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What is it about theories in the human sciences and natural sciences that makes them convincing?

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What is it about theories in the human sciences and natural sciences that makes them convincing? Our lives are becoming more reliant on scientific theories and we have placed scientist leaders above many other business and political leaders. We take scientific theories as ?the dominant cognitive paradigm? of knowledge? and we see an idea to be ?definitely true? should it be ?scientifically proven?. This raises the knowledge issue: to what extent is scientific theories held in a higher regard in relation to others? And to what extent do these areas of knowledge - natural and social sciences - use observation, evidence and the scientific method - in establishing scientific theories? Finally, we ought to ask to what extent can we depend on scientific method for true, reliable, and ?convincing? theories? I define a ?convincing? theory as one that is capable of overriding opposition and effectively earning the trust of others. As Feynman defines, the premise of science is based on inductivism, where the scientific method of observations, reasons and experiments ensures controllability, measurability and repeatability. Deductive logic is key to the theories in the natural sciences, its apparently watertight syllogism allows a claim to be undermined and disputed; hence, a scientific claim is characterized to "lend itself to scrutiny and rigorous testing? [which] accounts for the enormous and rapid progress made by science? (Alchin, 2006, 17). ...read more.


Consciousness and emotions in the social sciences are claimed to cause great obstacles in establishing convincing theories because perception can be coloured by strong emotions and make us ?blinded? by belief. The very difference in the involvement of object and subject in the natural sciences and the social sciences respectively, defies the kind of predictability that we can expect of molecules, atoms and larger inanimate objects. While qualitative data can be gathered in the natural sciences, it is claimed that human sciences are more difficult to measure because there exist no discrete units for measuring emotions and thoughts e.g. a continuous stream of consciousness. The incredibly unpredictable nature of the social sciences prevents laws and theories to accurately support the claims in the social sciences. Therefore, while consistency creates sustainable theories in the natural sciences, the human sciences are more focused on observations and the general behavioral patterns of the society in rendering its theories ?convincing?. As a knower, I like to challenge and evaluate whether a theory is true (it can be assumed that the theories closest to truth, are most likely to be the most convincing theories). ...read more.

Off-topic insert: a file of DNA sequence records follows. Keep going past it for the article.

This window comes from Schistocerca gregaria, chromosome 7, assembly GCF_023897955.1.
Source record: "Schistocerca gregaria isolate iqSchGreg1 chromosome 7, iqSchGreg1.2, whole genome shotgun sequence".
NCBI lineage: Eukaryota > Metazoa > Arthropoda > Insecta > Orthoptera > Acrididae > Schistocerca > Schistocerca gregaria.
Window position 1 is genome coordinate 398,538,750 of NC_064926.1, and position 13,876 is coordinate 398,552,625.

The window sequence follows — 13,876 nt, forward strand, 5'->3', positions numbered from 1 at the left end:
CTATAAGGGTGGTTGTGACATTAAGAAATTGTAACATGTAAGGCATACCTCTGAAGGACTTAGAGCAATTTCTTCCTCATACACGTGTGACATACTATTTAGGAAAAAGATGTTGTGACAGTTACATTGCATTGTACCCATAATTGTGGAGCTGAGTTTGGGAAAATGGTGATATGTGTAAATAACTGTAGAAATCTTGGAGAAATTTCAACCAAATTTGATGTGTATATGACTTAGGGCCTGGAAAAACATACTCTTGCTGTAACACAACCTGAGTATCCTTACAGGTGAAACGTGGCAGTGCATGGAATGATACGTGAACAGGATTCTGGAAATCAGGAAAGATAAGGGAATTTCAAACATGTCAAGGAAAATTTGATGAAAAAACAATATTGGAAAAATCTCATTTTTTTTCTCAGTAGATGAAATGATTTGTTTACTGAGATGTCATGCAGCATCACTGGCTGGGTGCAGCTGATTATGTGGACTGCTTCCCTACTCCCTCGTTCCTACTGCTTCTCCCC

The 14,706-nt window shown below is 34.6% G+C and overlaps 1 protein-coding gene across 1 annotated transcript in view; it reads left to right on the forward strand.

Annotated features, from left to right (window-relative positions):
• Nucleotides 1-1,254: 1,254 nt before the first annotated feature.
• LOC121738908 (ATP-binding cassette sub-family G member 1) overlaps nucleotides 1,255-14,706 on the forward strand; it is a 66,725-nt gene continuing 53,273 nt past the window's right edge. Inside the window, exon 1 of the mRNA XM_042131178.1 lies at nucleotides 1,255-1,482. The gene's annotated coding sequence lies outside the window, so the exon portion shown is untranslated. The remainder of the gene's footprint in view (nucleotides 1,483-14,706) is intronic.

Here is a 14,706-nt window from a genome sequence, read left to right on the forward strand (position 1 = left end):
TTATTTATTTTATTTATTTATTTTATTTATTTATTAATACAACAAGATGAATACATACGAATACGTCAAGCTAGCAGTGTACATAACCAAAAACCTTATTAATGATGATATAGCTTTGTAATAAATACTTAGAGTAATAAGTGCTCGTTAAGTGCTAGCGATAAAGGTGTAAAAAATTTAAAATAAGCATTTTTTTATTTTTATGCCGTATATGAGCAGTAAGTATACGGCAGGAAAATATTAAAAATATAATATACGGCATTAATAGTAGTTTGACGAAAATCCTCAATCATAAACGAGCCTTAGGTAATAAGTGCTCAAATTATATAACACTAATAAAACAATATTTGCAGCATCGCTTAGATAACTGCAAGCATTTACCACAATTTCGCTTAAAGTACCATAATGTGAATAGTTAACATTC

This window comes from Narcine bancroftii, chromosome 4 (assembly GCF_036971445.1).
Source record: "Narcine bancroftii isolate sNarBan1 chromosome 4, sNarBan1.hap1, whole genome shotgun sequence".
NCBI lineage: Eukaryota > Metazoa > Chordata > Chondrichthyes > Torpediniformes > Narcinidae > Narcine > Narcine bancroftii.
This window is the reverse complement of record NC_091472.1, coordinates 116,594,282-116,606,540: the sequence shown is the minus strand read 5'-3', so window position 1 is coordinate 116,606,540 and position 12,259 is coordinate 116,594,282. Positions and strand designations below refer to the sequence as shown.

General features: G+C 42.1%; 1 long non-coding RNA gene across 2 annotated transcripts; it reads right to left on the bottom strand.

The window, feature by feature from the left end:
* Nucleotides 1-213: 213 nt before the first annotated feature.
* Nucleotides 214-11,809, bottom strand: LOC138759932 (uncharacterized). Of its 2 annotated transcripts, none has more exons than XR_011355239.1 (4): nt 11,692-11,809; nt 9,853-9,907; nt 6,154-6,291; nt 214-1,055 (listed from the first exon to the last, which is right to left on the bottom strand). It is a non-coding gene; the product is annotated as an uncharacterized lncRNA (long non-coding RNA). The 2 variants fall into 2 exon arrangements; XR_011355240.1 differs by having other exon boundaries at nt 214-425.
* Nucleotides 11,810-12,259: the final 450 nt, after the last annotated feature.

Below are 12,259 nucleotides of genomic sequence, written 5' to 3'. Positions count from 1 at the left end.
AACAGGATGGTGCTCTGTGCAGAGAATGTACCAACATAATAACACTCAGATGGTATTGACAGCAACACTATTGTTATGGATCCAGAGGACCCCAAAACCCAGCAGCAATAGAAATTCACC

The investigation by Weisberg[4] proved the extent of vulnerability in humans; it discovered that adding a line of ?neurobabble?[5] to a scientific theory effectively adds to the convincing nature of the theory. Our partiality for believing that we can fully understand a topic without a fundamental knowledge of it, leads us to consent all scientific theories, which may very well be not ?true?, solely because a ?respectable? scientist proposed these theories. ?Knowledge-by-authority? effectively convinces us because we tend to believe and trust the leading scientific figures to put forward, what we believe to be, the right judgments. It is most evident that theories in both the natural sciences and the human sciences are convincing depends on multiple factors; the repeatable, consistent and predictable nature of results in the natural sciences proves to be the core strength of the scientific method in deducing ?convincing? theories. However, for the normal knower with insufficient knowledge in the fields of science, we also believe in and are thoroughly convinced by the theories of the sciences due to our tendency to place all our trust in leading figures for informing us ?convincing? theories. ...read more.

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